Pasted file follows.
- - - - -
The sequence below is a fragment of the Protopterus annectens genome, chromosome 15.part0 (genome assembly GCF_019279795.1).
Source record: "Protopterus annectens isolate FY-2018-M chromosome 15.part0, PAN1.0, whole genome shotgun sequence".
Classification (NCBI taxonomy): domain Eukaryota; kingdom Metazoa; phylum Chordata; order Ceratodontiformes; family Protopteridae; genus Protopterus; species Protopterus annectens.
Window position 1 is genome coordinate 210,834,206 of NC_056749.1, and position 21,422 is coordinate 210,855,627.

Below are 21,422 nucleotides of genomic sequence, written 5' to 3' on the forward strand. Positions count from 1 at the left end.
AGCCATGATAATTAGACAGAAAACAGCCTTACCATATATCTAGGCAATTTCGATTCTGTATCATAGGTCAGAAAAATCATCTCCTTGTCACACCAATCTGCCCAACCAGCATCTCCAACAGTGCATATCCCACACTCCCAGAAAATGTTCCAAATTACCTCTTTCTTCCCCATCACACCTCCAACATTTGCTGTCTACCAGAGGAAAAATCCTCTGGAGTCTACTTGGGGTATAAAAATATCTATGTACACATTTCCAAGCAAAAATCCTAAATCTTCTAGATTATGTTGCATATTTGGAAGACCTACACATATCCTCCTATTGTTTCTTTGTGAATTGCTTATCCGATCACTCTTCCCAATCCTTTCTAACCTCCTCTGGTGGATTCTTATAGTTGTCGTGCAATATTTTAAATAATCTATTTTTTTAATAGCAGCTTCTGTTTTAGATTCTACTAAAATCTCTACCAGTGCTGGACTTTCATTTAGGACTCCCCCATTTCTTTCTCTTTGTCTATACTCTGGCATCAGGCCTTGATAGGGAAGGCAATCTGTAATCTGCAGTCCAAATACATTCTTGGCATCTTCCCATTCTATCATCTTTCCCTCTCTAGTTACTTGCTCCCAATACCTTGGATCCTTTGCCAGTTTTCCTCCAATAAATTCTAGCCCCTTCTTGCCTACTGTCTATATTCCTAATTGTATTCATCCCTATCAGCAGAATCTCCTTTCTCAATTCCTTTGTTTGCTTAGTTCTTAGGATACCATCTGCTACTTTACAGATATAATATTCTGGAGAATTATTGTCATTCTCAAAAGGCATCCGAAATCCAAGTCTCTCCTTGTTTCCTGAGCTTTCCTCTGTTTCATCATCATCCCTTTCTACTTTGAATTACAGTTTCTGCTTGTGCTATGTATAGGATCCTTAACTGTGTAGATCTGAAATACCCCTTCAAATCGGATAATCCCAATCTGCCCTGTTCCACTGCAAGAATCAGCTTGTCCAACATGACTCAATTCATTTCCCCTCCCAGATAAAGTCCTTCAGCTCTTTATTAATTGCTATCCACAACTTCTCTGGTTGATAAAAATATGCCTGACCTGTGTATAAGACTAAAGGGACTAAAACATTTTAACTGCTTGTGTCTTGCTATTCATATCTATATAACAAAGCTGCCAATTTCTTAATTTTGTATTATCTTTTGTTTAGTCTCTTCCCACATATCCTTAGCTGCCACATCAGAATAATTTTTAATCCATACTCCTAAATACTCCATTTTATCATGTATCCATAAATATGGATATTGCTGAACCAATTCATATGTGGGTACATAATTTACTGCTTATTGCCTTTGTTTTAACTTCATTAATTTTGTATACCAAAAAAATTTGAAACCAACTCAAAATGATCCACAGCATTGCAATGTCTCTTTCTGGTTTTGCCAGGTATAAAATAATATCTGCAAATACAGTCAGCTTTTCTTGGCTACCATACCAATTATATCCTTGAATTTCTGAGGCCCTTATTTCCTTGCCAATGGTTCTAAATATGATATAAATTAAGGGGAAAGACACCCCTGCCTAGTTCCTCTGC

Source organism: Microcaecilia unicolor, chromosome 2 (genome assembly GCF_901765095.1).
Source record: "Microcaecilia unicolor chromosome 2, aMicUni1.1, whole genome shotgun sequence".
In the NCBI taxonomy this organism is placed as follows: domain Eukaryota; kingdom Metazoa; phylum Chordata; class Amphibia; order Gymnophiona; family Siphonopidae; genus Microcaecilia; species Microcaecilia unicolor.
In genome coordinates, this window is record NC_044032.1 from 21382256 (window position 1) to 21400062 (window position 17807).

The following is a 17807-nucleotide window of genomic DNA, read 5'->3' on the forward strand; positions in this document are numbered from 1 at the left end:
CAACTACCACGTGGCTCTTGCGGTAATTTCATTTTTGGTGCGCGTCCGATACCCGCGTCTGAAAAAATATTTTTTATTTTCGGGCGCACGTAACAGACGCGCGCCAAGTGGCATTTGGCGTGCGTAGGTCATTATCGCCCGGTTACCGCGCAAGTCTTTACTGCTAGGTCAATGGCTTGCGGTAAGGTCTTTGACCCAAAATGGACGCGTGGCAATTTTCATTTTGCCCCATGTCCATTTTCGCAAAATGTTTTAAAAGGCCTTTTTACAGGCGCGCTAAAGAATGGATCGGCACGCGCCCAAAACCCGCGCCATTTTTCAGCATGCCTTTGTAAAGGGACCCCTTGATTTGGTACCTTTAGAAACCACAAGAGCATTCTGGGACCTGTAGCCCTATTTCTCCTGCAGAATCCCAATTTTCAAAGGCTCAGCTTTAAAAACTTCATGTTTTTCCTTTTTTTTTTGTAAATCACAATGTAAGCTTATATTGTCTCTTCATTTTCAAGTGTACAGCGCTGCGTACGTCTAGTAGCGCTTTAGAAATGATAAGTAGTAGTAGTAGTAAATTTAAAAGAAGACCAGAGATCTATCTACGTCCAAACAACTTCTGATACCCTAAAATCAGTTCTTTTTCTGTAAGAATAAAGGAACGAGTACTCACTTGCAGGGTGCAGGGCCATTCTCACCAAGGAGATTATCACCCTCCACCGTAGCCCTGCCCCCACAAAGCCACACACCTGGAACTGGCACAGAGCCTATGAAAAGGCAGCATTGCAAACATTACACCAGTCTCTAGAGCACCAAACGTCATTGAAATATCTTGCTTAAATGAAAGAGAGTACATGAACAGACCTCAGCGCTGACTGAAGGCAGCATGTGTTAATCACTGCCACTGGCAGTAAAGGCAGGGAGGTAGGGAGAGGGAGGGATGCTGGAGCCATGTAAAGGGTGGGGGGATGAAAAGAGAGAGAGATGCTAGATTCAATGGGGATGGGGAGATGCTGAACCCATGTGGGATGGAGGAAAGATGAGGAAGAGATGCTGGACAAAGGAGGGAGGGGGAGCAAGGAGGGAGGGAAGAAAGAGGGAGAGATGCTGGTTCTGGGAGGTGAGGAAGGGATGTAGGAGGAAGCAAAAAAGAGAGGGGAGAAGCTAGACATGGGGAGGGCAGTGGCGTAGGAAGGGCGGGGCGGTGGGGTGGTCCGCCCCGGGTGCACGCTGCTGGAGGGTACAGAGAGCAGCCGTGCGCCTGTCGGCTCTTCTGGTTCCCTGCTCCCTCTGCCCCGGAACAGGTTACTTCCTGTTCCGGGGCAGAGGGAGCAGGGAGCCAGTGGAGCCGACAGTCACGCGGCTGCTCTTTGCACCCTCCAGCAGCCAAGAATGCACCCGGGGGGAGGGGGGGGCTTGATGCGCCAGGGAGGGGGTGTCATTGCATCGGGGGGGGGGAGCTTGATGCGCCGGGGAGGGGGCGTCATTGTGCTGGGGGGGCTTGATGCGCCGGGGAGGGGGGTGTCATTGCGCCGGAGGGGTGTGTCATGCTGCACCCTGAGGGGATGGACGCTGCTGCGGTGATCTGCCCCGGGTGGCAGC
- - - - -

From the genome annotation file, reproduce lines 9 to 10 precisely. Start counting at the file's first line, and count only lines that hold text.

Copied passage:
In the NCBI taxonomy this organism is placed as follows: domain Eukaryota; kingdom Metazoa; phylum Chordata; class Amphibia; order Gymnophiona; family Siphonopidae; genus Microcaecilia; species Microcaecilia unicolor.
In genome coordinates, this window is record NC_044032.1 from 21382256 (window position 1) to 21400062 (window position 17807).